Though in a position to withdraw the federal government from the agreement, the White House could do next to nothing to prevent 20 U.S. states, more than 50 of its largest cities and 60 businesses to go along with reducing greenhouse gas emissions in line with the accord. Together, they have an economic power of about $10 trillion to place them as a group behind only the U.S. as a whole ($18.6 trillion) and China ($11) trillion in terms of gross domestic product (GDP). A group calling itself America’s Pledge announced its determination to stay in the Paris agreement at the November 2017 UN Conference on Climate Change in Bonn, and made a commitment to combat global warming in stark opposition to the Trump administration. Led by Michael Bloomberg, former mayor of New York, the group vowed to take measures such as reducing coal-fired power and investing in renewable energy and energy efficiency, which would substantially reduce their carbon output.

Challenges of the region

The climate change projections for the Black Sea region foresee significant impact on the environment in the coming decades. Climate changes will most probably affect the natural resources of the region, its economic activities and have miscellaneous repercussions for the well-being of the people.

“The climate changes are of a global nature [and] one region influences another,” said professor Halil Sur, the executive director of the Istanbul-based Permanent Secretariat of the Commission on the Protection of the Black Sea against Pollution, while sharing with Daily Sabah the commission’s situation assessments and expectations, “The Black Sea region is unique. Its basin is semi-enclosed and its catchment area is very wide. Therefore, [climate change] effects may be seen earlier than in other parts of the world. Certain [dangerous] consequences – the level of sea and seawater temperature could rise – the changes could affect Black Sea biodiversity, which was originally less rich than of the Mediterranean Sea. The experienced changes are of a global and cross-cutting nature. That is why all the coastal countries have come together to try to solve the Black Sea problems.”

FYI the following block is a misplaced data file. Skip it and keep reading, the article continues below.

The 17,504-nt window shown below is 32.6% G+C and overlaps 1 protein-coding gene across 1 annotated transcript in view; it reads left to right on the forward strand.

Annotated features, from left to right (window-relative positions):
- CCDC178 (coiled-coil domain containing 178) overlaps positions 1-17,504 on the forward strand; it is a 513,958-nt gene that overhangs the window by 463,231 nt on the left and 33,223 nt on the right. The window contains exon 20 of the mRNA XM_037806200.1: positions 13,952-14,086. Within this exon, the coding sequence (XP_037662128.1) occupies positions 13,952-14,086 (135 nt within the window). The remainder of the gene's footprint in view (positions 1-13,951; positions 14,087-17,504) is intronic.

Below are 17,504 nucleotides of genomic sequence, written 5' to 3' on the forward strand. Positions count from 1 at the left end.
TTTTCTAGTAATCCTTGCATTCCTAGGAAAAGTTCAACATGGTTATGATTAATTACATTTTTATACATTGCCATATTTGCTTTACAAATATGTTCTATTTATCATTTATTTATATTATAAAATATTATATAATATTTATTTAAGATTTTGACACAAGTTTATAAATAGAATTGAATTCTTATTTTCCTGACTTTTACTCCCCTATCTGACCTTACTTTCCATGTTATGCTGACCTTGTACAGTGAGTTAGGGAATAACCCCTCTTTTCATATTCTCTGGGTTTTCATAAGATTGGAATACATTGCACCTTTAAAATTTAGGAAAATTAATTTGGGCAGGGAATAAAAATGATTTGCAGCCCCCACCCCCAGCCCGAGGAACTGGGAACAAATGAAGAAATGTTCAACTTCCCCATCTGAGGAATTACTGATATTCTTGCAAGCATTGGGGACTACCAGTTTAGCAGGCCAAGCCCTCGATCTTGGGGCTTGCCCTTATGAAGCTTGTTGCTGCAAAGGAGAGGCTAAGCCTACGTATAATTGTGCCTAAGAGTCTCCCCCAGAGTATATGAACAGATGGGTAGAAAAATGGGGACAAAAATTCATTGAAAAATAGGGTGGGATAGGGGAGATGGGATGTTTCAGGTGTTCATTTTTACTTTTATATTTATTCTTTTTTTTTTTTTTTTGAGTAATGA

Referring to the Black Sea Convention drafted 25 years ago, Irina Makarenko, the pollution monitoring and assessment officer of the commission’s Permanent Secretariat, said: “Back then, climate change issues were not really reflected in the text of the Bucharest Convention and its protocols. The first time climate change appeared in our documents was in 2009, in the Strategic Action Plan for Rehabilitation of the Black Sea, though without mentioning the concrete measures for climate change adaptation or mitigation. … At the same time, indirectly we are dealing with the climate change issues through activity of our advisory groups on fisheries, pollution and biodiversity, etc. The trans-boundary nature of events makes them difficult to monitor.